WHO On Guangdong H7N9 Cluster In Baiyun – 29M & 5F

Tuesday, February 4, 2014
By Paul Martin

February 4, 2014

29 year old man from Guangzhou City, Guangdong Province who became ill on 3 January and was admitted to hospital on 9 January. He is currently in a critical condition. The patient works near to a poultry market.

A 5 year old girl from Guangzhou City, Guangdong Province who became ill on 14 January. She was admitted to hospital on 15 January. She is currently in a stable condition.

The above comments from the January 14 and 20 WHO H7N9 bird flu updates confirm the 11 day gap in disease onset dates between the father (29M) and daughter (5F) cases in the familial cluster in the Baijun District of Guangzhou City, (see map) as seen the Guangdong Province Ministry of Health reports. The WHO report also notes that the daughter was hospitalized one day after disease onset, which was associated with a mild clinical presentation and antiviral treatment led to a subsequent discharge.

Although the father / daughter relationship was widely reported in Chinese media prior to the January 20 WHO update, the update failed to note the relationship. Consequently, the familial cluster was largely not reported in English language summaries by CIDRAP and ProMED, which rely on blogger reports to keep tallies of confirmed cases. This absence of cluster reporting is also true for the three recent clusters in Guangdong (Huai and Sanjiaozhen) and Hunan (Jiangyong), which were confirmed in the past few days.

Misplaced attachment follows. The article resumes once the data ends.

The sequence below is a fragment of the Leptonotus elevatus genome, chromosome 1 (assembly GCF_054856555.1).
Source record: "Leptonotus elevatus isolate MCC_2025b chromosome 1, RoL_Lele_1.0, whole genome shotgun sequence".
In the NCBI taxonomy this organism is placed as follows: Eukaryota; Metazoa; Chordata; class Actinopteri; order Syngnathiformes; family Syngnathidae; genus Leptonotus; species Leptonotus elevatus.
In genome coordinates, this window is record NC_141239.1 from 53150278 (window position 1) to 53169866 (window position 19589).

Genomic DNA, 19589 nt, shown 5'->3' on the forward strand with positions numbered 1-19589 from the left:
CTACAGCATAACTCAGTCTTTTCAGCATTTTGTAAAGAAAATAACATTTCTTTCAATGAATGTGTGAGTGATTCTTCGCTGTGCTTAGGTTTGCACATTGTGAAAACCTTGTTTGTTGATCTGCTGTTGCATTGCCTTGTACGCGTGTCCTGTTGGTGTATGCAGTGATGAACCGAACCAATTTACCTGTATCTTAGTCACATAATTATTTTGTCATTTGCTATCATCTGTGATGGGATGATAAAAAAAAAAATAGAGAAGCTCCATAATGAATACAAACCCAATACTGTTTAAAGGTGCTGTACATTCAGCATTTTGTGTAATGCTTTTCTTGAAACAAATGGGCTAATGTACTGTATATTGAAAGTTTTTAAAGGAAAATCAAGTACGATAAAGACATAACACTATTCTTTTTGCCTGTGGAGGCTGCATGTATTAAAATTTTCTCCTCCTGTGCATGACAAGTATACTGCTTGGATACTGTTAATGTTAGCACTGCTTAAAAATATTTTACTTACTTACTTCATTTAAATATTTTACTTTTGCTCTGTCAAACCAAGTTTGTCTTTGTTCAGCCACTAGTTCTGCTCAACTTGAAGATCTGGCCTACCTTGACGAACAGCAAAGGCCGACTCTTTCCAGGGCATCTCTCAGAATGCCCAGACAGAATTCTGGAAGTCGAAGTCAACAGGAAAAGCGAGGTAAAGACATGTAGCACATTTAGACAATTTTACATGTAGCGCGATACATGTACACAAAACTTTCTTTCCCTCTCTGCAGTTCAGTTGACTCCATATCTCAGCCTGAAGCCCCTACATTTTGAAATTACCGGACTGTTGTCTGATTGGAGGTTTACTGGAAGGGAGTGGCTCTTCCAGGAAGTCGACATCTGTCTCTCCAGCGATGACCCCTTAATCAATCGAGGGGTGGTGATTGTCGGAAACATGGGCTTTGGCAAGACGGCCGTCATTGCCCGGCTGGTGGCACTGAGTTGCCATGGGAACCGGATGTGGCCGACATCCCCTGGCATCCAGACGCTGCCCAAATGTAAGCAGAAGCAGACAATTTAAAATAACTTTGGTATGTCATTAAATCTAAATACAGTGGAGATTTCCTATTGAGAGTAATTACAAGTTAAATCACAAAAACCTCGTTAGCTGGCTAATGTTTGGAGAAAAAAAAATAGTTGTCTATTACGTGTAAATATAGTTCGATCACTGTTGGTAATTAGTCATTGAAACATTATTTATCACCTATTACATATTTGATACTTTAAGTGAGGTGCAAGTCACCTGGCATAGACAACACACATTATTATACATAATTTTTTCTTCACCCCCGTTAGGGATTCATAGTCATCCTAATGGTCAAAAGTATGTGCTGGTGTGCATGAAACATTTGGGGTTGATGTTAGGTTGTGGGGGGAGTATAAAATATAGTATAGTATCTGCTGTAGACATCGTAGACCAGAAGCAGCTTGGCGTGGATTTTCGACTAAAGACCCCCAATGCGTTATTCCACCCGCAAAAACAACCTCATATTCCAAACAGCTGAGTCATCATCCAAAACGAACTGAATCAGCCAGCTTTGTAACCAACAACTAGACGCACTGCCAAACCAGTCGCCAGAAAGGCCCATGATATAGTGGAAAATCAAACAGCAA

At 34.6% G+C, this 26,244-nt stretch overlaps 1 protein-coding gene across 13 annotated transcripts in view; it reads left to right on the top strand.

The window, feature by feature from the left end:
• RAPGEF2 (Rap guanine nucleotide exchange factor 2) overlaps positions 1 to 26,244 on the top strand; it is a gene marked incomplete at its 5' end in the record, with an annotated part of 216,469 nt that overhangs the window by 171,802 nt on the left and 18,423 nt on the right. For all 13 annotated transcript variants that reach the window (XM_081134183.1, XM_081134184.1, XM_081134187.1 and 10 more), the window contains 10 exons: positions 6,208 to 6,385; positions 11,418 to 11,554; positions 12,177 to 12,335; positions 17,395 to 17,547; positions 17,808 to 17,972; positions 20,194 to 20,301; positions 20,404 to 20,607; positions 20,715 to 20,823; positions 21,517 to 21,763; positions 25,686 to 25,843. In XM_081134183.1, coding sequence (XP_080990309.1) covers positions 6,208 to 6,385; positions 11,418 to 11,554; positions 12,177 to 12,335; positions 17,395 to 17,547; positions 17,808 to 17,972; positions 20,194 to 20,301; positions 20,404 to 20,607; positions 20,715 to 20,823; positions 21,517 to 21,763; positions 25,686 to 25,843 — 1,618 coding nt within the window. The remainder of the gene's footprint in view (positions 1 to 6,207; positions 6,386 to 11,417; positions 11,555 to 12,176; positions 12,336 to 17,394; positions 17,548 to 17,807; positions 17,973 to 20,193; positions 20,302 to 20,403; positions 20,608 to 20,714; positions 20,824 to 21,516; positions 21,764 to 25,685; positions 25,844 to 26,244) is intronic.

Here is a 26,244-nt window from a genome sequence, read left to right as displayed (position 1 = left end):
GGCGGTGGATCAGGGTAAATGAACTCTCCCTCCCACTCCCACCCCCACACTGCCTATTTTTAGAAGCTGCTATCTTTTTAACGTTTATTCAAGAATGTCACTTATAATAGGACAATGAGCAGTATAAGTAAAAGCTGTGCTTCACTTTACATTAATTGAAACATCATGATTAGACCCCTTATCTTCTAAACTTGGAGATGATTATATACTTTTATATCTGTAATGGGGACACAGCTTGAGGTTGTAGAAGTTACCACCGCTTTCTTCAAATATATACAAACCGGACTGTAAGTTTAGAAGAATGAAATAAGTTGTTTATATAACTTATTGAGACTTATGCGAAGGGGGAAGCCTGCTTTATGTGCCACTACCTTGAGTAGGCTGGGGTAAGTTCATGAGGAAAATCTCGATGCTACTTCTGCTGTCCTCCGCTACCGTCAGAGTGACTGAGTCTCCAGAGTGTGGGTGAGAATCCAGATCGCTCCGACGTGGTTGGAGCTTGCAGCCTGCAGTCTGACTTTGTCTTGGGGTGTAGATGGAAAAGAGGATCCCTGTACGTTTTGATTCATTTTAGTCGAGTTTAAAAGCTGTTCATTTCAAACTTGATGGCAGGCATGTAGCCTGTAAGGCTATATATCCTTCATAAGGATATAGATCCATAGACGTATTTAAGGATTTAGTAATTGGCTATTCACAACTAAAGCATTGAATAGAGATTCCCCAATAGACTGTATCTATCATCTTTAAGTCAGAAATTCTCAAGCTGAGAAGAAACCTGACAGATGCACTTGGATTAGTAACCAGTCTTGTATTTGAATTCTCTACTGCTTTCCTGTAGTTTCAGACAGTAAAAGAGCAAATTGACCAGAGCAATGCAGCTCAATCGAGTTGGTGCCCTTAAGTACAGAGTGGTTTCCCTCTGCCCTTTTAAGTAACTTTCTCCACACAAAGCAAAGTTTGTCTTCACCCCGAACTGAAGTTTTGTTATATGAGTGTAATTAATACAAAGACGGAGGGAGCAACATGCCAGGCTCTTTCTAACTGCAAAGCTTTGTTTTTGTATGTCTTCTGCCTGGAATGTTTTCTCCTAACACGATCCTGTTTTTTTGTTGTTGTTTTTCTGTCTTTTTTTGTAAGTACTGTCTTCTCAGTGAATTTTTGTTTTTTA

The failure of the health agencies in China as well as WHO to report these clusters is remarkable. WHO notes that there is no sustained transmission, although China does not include mild cases in their surveillance unless the cases are contacts of H7N9 confirmed cases, and WHO fails to provide the most basic information, such as the relationship between conformed cases.

China undoubtedly knows that the mild cases are largely contacts, because China doesn’t routinely test mild cases that are not contacts. Similarly, the relationship between confirmed cases is undoubtable included in IHR reports, but WHO withholds that information from the public updates.

The lack of transparency on clusters, coupled with the dearth of sequences from these clusters seriously increases pandemic concerns.

This obfuscation on the clusters and sequences remains hazardous to the world’s health.

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